Gas Leaks —
Emissions pinned on natural sources are probably our fault instead.
It’s called the “bomb curve”—a drastic spike in the amount of radioactive (but harmless) carbon-14 in the atmosphere, ushered in by the nuclear age. Scientists can sometimes utilize it as a marker in time when it’s captured by something like tree rings, for example. But the bomb curve can also obscure answers by muddying the waters. That includes the question of just how much methane emissions human activities have released.
The bomb curve
Different sources of methane emissions, ranging from plant decay in wetlands to bubbling seeps around mud volcanoes, come with different signatures of carbon isotopes. Geological sources of methane are quite old, giving any carbon-14 plenty of time to radioactively decay and disappear. Carbon in methane from recently alive plant material, on the other hand, will still have about the same amount of carbon-14 we find in the atmosphere (where it is continually produced).
So if the share of carbon-14-bearing methane in the atmosphere were to decrease, you could determine that “old carbon” methane emissions were increasing. The “bomb curve” ruins that trick by introducing a new variable that has nothing to do with categories of methane emissions. And that has made it harder for researchers to figure out how certain natural sources of methane compare to human-caused emissions. We know how much is going into the atmosphere, but we don’t quite know exactly how much of it is our fault.
To address this problem, a group of researchers led by Benjamin Hmiel at the University of Rochester went after samples of air that pre-date the bomb curve. Without a time machine to hop into, they opted for the next best thing: air bubbles in ice cores.
The cores came from Greenland and Antarctica, but the operation was different from most ice cores you read about. Generally, a hockey puck slice of core is plenty to get a data point for the atmospheric gas and temperature records these cores are prized for. But measuring carbon-14 accurately requires a much, much bigger sample—a metric ton per data point, apparently. That means multiple larger-diameter cores and a lower time resolution record.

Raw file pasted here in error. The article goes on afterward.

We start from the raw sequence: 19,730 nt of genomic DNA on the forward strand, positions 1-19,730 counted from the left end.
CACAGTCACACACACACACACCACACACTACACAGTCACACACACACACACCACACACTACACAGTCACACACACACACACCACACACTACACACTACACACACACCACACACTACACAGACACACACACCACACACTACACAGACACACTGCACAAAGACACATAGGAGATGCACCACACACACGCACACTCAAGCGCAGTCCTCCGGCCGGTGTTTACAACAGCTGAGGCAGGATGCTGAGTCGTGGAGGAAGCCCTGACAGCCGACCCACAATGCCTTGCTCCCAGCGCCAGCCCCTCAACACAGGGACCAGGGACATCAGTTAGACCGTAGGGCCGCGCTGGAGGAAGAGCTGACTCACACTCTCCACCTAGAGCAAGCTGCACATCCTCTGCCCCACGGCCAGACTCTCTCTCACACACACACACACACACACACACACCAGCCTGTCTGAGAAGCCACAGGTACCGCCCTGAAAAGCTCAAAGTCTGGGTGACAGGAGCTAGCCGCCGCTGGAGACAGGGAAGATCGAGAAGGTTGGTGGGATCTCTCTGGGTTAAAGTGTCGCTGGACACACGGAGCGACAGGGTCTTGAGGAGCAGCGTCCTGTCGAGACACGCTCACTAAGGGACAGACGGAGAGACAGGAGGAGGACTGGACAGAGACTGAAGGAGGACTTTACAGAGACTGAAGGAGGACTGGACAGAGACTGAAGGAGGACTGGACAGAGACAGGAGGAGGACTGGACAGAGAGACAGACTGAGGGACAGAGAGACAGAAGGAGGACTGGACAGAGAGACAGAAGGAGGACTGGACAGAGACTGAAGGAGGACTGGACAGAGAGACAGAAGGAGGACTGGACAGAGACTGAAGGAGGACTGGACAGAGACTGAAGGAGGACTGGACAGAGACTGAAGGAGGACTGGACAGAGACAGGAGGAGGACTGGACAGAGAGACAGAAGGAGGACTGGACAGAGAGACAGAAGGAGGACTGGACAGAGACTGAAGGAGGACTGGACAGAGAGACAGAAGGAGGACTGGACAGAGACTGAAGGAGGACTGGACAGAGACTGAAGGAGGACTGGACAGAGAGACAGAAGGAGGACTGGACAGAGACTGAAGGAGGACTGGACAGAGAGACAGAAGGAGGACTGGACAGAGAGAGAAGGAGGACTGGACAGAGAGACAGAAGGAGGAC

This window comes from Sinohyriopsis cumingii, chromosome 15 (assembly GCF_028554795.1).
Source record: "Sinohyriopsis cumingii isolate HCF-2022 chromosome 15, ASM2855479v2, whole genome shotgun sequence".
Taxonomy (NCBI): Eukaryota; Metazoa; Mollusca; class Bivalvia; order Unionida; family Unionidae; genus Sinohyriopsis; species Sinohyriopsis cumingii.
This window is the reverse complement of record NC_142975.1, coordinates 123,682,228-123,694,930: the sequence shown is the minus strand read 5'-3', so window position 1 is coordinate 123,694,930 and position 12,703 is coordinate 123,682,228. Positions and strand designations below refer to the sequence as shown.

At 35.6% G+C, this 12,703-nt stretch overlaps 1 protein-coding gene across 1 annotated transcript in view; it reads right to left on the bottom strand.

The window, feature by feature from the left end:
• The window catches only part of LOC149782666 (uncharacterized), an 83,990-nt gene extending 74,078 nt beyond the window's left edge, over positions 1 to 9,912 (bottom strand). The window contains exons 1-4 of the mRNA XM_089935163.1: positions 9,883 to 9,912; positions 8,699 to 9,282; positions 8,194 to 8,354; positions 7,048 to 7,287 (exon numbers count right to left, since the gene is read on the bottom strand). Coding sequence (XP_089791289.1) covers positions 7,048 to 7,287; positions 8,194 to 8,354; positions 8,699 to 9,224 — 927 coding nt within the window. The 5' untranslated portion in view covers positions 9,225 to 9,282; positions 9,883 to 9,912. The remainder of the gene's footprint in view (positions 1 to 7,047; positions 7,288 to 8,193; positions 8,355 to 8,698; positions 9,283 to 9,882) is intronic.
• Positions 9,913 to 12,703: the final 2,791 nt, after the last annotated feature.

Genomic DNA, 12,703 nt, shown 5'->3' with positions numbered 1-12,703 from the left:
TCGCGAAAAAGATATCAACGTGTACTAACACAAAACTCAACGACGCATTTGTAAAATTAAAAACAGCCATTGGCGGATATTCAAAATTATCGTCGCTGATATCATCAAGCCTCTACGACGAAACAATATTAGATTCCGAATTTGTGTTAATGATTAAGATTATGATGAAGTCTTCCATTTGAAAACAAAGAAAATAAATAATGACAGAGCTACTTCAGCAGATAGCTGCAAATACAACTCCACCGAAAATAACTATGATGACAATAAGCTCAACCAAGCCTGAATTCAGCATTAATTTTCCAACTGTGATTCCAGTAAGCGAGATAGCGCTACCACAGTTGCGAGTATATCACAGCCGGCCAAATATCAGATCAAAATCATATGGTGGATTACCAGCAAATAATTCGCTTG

The results, which span about 1750 to 2013, still manage to clearly show the effects of the Industrial Revolution and the nuclear age. Starting in the late 1800s, carbon-14 became progressively less common in atmospheric methane as human exploitation of fossil fuels released methane devoid of fresh carbon. But this trend reverses in the mid-1900s due to the testing and use of nuclear weapons and, later, nuclear power plants that emit carbon-14.
The most interesting part of the record is the earliest portion, though. The carbon-14 signature of methane then leaves little room for an old carbon contribution. The researchers put emissions from geological sources at about 1.6 million tons per year, with a maximum of 5.4 million tons. That’s an incredibly small number, given that our best estimates of current geological sources come in around 40-60 million tons per year.
Normally, emissions estimates like these are done with both “top-down” and “bottom-up” methods. You can start at the bottom, measuring individual sites and extrapolating to the globe, or start at the top, measuring changes in the atmosphere and back-calculating contributions from different categories. That gives you a sort of independent check on the numbers. But because of the bomb curve, a top-down check was not possible in this case, and scientists had to extrapolate from a few bottom-up measurements. That includes sources like seafloor seeps (which may or may not reach the atmosphere)—not the easiest thing to comprehensively catalog.
Assuming that natural geological emissions haven’t changed radically since the 1700s, this implies we’re greatly overestimating them today. That in turn means we’re greatly underestimating human-caused emissions of old-carbon methane—by 25-40 percent. Since this old-carbon methane is about a third of the total methane emissions entering the atmosphere, that would make old-carbon methane almost half of all human-caused methane emissions. (The other half comes from things like agriculture and biomass burning.)
While this is a large revision to the numbers, it’s not implausible. The category estimates in the methane emissions ledger have large enough error bars on them that bumping some up and others down could accommodate this revision. And a number of studies measuring emissions from flights over US oil and gas fields have produced estimates greater than the bottom-up EPA estimates for that site. The ice core researchers point to an example of a 60 percent higher estimate from top-down flight data that, if extended to all oil and gas production around the world, would be enough to match this revision.
This doesn’t necessarily mean natural gas power plants are worse for the climate than coal, as some have claimed, but it does imply that our sprawling natural gas infrastructure is causing an even bigger mess than we thought. If you’re an optimist, though, you might say it means we have more opportunity for mitigation. While we can’t stop mud volcanoes, we can certainly fix our leaky pipelines.